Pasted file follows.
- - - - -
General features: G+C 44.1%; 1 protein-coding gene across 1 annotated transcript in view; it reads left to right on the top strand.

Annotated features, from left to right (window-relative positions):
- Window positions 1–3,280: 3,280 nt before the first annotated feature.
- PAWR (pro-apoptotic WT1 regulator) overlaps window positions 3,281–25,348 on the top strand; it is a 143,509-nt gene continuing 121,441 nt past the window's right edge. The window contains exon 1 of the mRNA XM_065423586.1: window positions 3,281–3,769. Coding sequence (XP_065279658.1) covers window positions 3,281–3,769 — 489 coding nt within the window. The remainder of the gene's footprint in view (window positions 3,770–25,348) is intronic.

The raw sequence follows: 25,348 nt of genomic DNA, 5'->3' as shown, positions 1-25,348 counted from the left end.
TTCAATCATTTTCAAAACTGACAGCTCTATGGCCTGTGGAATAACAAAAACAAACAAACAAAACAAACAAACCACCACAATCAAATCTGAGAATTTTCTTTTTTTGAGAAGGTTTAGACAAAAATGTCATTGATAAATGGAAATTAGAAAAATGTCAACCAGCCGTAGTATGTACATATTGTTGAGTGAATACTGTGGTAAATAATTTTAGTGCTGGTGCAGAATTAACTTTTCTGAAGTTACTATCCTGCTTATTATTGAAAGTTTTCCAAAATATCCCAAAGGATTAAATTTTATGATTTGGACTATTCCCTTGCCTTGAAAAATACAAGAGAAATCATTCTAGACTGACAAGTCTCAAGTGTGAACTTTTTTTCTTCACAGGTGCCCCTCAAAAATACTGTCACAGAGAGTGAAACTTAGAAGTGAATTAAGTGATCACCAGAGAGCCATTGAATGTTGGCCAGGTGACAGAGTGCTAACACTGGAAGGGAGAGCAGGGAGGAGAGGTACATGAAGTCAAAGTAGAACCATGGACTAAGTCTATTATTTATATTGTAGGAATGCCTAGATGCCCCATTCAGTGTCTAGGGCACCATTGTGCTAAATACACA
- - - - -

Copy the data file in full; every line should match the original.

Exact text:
General features: G+C 44.1%; 1 protein-coding gene across 1 annotated transcript in view; it reads left to right on the top strand.

Annotated features, from left to right (window-relative positions):
- Window positions 1–3,280: 3,280 nt before the first annotated feature.
- PAWR (pro-apoptotic WT1 regulator) overlaps window positions 3,281–25,348 on the top strand; it is a 143,509-nt gene continuing 121,441 nt past the window's right edge. The window contains exon 1 of the mRNA XM_065423586.1: window positions 3,281–3,769. Coding sequence (XP_065279658.1) covers window positions 3,281–3,769 — 489 coding nt within the window. The remainder of the gene's footprint in view (window positions 3,770–25,348) is intronic.

The raw sequence follows: 25,348 nt of genomic DNA, 5'->3' as shown, positions 1-25,348 counted from the left end.
TTCAATCATTTTCAAAACTGACAGCTCTATGGCCTGTGGAATAACAAAAACAAACAAACAAAACAAACAAACCACCACAATCAAATCTGAGAATTTTCTTTTTTTGAGAAGGTTTAGACAAAAATGTCATTGATAAATGGAAATTAGAAAAATGTCAACCAGCCGTAGTATGTACATATTGTTGAGTGAATACTGTGGTAAATAATTTTAGTGCTGGTGCAGAATTAACTTTTCTGAAGTTACTATCCTGCTTATTATTGAAAGTTTTCCAAAATATCCCAAAGGATTAAATTTTATGATTTGGACTATTCCCTTGCCTTGAAAAATACAAGAGAAATCATTCTAGACTGACAAGTCTCAAGTGTGAACTTTTTTTCTTCACAGGTGCCCCTCAAAAATACTGTCACAGAGAGTGAAACTTAGAAGTGAATTAAGTGATCACCAGAGAGCCATTGAATGTTGGCCAGGTGACAGAGTGCTAACACTGGAAGGGAGAGCAGGGAGGAGAGGTACATGAAGTCAAAGTAGAACCATGGACTAAGTCTATTATTTATATTGTAGGAATGCCTAGATGCCCCATTCAGTGTCTAGGGCACCATTGTGCTAAATACACA